An Australian online travel booking agency has entered voluntary administration, leaving hundreds of travelers in the dark about their vacation plans.
The Sydney-based company Fly365 was put in contact with the volunteer administrator on Friday, closing their website and Facebook page immediately afterwards, causing confusion among vacationers who had paid for the company for travel services.
The booking agency website is no longer functional and the app has also been closed. For customers who have attempted to contact the hotline, they are simply greeted with an automatic voicemail alerting callers that “the Australian contact center is currently closed”.
Melbourne resident Stevie Somers – who had spent a total of $ 11,000 on booking flights to Europe for himself, his partner and their family – was one of hundreds unsure of what will happen to their reservation, which is was made with Fly365 earlier this month.
Somers says he was trying to choose his seat assignment when his reservation number failed. After trying to contact the Fly365 customer service center, he also hit a dead end.
In response to the crash, Somers has created a Facebook support group for other travelers who may be displaced by the sudden arrest of Fly365.
Since its inception, the group has more than 650 members, many of whom may have been out of pocket for thousands of dollars.
A Facebook user, Ms. Lee, who joined the support group to look for answers on behalf of her parents who had used the online travel agency to book flights with Singapore Airlines, said that while the payment is was received by Fly365, the funds were never given to Singapore Airlines.
“My parents’ booking was made on December 28, 2019 and paid for on the same day at Fly365,” Lee wrote on the group’s page.
“They received a tax bill from Fly365 and the booking confirmation documents that indicate” You’re ready to fly “above.
“(However) Fly365 has NOT confirmed the booking with Singapore Airline within 72 hours (3 days) of the booking. Fly365 also did NOT pay Singapore airline.
“After 72 hours, the Singapore airline automatically canceled the reservation, so no tickets were issued.”
Lee said that since Singapore Airlines has not received notifications about Fly365’s liquidation, it could be forced to wait weeks for an airline response on the status of its parents’ funds.
“I will not wait until next week to pursue this goal with the credit card company, since it is clear that my parents do not have and will not receive what they have paid for,” he wrote.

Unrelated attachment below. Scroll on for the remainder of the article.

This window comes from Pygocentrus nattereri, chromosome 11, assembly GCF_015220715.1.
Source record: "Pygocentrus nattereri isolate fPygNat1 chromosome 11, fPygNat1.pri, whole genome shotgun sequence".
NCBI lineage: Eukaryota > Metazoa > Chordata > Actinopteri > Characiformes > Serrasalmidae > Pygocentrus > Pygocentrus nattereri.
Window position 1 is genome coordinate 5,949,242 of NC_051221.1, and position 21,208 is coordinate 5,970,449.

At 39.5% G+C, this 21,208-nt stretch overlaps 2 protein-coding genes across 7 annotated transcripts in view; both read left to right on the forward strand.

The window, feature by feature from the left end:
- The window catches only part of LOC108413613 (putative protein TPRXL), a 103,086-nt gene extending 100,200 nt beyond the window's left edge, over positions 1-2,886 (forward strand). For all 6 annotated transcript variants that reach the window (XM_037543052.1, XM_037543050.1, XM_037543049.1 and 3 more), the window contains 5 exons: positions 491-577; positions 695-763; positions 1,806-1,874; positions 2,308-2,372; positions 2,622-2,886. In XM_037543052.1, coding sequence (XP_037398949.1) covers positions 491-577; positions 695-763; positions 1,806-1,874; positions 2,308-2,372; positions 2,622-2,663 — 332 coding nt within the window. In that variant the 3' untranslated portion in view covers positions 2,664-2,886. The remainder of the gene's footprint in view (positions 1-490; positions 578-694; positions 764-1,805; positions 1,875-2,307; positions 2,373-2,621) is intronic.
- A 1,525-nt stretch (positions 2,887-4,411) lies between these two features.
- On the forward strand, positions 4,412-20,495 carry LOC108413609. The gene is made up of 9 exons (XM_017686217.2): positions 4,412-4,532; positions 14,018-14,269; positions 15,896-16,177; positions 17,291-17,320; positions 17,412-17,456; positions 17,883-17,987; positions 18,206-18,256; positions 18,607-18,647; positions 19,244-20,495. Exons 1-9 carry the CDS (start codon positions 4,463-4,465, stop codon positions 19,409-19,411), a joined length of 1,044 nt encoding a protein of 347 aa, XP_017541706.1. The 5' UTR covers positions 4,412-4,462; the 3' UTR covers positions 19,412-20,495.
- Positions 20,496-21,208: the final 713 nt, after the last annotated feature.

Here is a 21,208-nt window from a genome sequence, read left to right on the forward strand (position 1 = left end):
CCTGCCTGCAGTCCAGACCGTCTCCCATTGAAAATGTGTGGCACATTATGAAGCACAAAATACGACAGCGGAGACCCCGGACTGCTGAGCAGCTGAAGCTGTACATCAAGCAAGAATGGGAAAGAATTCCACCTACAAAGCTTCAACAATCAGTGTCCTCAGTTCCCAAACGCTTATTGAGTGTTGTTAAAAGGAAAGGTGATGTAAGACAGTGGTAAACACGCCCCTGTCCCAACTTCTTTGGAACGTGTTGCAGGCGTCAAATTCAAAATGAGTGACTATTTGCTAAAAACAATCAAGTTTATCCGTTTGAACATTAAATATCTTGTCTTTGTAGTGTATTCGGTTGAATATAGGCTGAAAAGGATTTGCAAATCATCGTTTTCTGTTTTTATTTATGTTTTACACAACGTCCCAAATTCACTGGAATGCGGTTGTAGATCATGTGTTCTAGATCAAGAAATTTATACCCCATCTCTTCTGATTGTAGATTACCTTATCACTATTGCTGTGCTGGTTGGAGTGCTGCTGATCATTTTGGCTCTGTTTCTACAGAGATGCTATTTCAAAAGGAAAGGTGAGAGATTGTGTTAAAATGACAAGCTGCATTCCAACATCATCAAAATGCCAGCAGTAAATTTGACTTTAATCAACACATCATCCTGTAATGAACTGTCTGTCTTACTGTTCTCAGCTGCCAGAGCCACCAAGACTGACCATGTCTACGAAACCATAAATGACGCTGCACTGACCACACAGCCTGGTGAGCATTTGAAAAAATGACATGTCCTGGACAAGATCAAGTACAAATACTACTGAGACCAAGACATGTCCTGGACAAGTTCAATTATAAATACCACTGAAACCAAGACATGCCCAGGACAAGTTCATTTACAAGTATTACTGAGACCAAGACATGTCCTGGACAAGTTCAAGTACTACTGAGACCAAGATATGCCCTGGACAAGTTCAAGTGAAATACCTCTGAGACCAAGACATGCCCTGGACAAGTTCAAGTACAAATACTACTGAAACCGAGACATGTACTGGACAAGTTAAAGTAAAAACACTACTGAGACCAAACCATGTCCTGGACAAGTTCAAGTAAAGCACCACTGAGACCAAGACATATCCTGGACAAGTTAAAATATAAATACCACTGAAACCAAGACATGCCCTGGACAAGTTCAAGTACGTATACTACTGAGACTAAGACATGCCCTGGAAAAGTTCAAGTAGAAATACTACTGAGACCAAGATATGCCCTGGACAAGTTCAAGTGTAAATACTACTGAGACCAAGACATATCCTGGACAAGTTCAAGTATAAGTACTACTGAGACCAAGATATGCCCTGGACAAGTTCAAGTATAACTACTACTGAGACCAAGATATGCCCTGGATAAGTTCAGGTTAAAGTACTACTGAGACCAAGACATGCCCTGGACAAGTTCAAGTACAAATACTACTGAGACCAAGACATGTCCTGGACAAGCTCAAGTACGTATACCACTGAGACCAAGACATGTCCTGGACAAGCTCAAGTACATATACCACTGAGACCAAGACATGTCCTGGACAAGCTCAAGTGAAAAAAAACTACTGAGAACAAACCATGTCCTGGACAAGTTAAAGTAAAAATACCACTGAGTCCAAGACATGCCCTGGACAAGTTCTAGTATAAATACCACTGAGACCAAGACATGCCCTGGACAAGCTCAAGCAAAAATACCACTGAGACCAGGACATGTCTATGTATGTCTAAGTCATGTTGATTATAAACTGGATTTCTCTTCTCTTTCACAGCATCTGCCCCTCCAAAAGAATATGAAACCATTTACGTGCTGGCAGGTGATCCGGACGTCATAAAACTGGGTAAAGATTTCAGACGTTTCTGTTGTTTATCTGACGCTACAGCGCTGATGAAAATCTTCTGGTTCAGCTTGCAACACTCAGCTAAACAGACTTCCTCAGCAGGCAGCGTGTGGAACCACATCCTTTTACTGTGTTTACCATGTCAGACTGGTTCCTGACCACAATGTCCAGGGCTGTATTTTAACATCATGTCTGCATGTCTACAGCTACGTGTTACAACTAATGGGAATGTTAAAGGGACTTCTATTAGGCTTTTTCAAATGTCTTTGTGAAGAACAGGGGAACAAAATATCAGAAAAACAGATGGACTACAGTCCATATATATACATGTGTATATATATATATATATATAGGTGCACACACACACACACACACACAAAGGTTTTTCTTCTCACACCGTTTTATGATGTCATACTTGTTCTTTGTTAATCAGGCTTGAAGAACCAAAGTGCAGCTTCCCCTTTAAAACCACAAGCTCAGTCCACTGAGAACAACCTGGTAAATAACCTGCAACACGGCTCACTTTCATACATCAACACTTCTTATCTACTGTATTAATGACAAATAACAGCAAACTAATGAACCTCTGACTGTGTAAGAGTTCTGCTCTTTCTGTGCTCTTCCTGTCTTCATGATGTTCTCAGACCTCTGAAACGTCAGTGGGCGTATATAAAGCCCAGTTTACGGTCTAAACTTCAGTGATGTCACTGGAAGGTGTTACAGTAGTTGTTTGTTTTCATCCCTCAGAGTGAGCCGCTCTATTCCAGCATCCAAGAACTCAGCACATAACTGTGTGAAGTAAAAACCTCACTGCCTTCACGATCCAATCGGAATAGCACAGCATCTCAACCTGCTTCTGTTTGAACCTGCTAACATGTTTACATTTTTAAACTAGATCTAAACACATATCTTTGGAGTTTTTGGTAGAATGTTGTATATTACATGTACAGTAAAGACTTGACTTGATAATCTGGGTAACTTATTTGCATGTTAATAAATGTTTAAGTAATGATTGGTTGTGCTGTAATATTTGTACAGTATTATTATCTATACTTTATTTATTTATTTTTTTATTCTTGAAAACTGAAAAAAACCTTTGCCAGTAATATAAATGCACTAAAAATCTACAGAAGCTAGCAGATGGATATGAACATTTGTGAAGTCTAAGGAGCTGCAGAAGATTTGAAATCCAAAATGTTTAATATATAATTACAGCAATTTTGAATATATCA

“I intend to pursue this today … Good luck to everyone.”
Another Facebook user said that the whole situation is “frightening”.
“So many people who lose their money are frightening,” wrote a group member on the group page.
Another member of the group said that his reservation was “canceled automatically” after the Fly365 failed to pay for the ticket with the airline.
“I immediately spoke to the (bank) ANZ, who informed me that he had received many calls in this regard and to file a dispute and to send the reference number by e-mail,” he explained.
“ANZ said that if I made a chargeback and the tickets were honored, the chargeback will fail and I would lose my $ 3600. If the tickets are honored I would not need the chargeback. It’s like the last Catch-22. “
The Australian Travel Agent Federation said it had not received any notice before the flight dealer entered administration.
“This is a very unfortunate situation and AFTA firmly believes that circumstances contributing beyond the control of AFTA and ATTA (AFTA Travel Accreditation Scheme) have led to this result,” said AFTA CEO Jayson Westbury, in a note to news.com .au
“AFTA does everything in its power to monitor and review travel companies that hold ATAS accreditation and for the most part this has allowed AFTA to predict certain results – but on this occasion, unfortunately, the AFTA was unable to provide early support to the company prior to its bankruptcy or predict this outcome.
“While the liquidation process is to take its course, AFTA is undertaking a much more thorough review of the situation and a further revision of the ATAS system will be seriously considered as it applies to online travel agents in Australia.”
News.com.au was unable to contact Fly365 directly, and the liquidators Roger and Carson Pty Limited, who act for the company, have not yet responded to a request for comment.
Fly365 is just the latest in a series of online booking companies to collapse. In January 2019, dozens of Australians were outraged after Bestjet went into liquidation shortly before Christmas.
British travel company Thomas Cook also collapsed in September 2019 leaving hundreds of thousands of travelers stranded around the world.
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